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Nurses at Moose Lake clinic reach tentative deal while 15,000 others vote on second strike

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Nurses at Moose Lake clinic reach tentative deal while 15,000 others vote on second strike

Nov 30, 2022 | 1:31 pm ET
By Max Nesterak
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Nurses at Moose Lake clinic reach tentative deal while 15,000 others vote on second strike
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Nurses picket in front of Allina's United Hospital and Children's Minnesota in St. Paul on Sept. 12, 2022, the first day of a three-day strike at 15 hospitals across the Twin Cities and Duluth area. Photo by Max Nesterak/Minnesota Reformer.

The union representing about 50 nurses at Essentia Health’s Moose Lake Clinic reached a tentative agreement with the health system on Monday after two years of negotiations.

The nurses at Moose Lake called off their strike authorization vote, but 15,000 other union nurses at hospitals across the Twin Cities and Duluth area began voting on a second strike on Wednesday over wages and staffing levels.

Neither Essentia Health nor the Minnesota Nurses Association would provide details about the tentative agreement, which nurses must vote to ratify before Dec. 9.

“Both parties worked hard at the bargaining table in pursuit of a contract that benefits our nurses, our organization and — most importantly — our patients,” Essentia Health said a statement. “This outcome exemplifies what is possible through good-faith negotiations.”

Nurses at 16 hospitals at seven of the state’s largest health systems have narrowed the gap in wage proposals significantly since thousands of nurses walked off the job for three days in September, in the largest private sector nurses strike in U.S. history.

The nurses’ union is proposing 20-22.5% wage increases over the next three years, down from 39% at the beginning of negotiations nearly nine months ago. Some hospitals have countered with as much as 14.5% over three years, the largest raises nurses have seen in 15 years.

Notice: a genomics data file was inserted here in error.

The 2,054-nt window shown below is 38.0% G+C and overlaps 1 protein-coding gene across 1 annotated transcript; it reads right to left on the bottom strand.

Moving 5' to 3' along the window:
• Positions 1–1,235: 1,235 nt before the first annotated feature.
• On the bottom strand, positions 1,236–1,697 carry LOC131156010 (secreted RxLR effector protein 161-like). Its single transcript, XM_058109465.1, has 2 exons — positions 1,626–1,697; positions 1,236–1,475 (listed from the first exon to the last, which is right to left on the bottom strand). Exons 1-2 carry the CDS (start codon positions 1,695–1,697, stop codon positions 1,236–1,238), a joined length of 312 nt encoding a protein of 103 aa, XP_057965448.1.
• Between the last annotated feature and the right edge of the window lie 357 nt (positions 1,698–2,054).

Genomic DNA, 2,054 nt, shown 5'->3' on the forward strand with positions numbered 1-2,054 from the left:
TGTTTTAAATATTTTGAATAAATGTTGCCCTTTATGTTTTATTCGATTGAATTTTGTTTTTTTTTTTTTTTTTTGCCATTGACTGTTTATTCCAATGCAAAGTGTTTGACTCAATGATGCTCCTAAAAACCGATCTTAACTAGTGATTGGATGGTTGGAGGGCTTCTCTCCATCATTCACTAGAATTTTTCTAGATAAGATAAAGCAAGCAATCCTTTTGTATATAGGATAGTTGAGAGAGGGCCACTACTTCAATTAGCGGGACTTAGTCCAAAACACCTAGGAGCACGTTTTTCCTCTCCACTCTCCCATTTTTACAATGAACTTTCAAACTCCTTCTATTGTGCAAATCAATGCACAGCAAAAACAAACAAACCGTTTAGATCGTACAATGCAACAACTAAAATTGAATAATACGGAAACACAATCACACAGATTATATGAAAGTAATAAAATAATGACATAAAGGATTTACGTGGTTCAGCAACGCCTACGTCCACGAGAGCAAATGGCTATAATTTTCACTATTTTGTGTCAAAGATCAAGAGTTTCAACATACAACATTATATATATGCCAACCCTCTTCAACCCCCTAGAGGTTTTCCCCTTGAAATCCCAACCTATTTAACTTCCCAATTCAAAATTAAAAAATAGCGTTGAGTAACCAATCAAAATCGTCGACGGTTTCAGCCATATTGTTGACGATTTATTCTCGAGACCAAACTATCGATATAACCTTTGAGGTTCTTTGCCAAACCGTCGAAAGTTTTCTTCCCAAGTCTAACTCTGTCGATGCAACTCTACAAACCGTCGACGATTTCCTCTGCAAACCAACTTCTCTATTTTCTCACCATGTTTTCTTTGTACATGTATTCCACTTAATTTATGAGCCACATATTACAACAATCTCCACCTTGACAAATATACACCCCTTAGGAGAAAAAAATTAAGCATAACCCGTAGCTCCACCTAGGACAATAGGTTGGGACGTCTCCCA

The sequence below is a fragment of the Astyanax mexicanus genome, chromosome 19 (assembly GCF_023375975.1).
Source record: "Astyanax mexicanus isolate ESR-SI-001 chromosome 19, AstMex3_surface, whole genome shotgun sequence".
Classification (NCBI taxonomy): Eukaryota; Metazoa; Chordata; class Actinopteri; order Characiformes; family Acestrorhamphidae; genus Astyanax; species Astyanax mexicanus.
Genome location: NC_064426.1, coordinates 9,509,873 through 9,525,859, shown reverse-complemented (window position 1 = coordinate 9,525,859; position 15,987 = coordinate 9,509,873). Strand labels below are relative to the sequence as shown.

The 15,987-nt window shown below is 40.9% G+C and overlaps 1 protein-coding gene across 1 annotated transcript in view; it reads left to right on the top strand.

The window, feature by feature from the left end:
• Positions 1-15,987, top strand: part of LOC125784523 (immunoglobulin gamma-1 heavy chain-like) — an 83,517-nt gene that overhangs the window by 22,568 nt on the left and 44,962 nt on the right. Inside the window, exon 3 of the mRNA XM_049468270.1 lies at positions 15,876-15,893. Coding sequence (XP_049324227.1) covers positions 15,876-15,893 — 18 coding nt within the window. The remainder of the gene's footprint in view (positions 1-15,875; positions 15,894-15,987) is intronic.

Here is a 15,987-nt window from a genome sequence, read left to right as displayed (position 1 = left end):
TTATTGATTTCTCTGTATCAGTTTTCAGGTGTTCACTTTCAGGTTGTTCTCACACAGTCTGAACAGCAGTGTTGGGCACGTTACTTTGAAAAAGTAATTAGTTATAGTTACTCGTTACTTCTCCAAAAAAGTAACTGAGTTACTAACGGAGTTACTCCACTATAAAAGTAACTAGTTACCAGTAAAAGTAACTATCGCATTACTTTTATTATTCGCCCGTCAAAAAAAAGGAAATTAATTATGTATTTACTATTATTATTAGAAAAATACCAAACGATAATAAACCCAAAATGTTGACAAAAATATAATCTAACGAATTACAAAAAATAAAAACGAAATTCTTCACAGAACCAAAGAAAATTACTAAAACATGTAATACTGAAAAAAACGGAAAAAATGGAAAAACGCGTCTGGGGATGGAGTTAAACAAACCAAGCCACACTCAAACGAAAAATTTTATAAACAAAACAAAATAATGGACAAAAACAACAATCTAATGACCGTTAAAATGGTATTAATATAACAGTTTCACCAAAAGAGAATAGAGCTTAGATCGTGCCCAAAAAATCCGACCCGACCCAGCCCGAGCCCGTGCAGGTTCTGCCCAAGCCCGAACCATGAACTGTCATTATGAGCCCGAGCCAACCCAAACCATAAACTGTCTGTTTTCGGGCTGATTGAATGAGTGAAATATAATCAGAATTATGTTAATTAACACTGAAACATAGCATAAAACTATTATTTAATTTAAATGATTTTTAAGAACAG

A second strike threatens to disrupt care as hospitals are already nearly overwhelmed with an increase in RSV, COVID-19 and the flu. Patients must already wait for hours to be seen in emergency rooms.

“The (emergency department) is a disaster zone,” said Amy McGlone, a nurse at Children’s Minnesota in St. Paul, during a Wednesday news conference. “They are working sometimes with only four to five nurses. And they have a waiting room of 75 kids.”

Another key sticking point in negotiations is over staffing levels, which nurses say are dangerously low and driving health care workers out of the profession.

The nurses’ union is advocating for staff nurses to have a say in the staffing levels on each unit. Minnesota Nurses Association President Mary Turner said Wednesday that the union has recently altered its proposal on staffing levels from requiring half of nurses to approve staffing changes to requiring hospitals to reevaluate levels if patient injuries increase above a certain threshold.

Ceding any authority over staffing levels has been a non-starter for hospitals.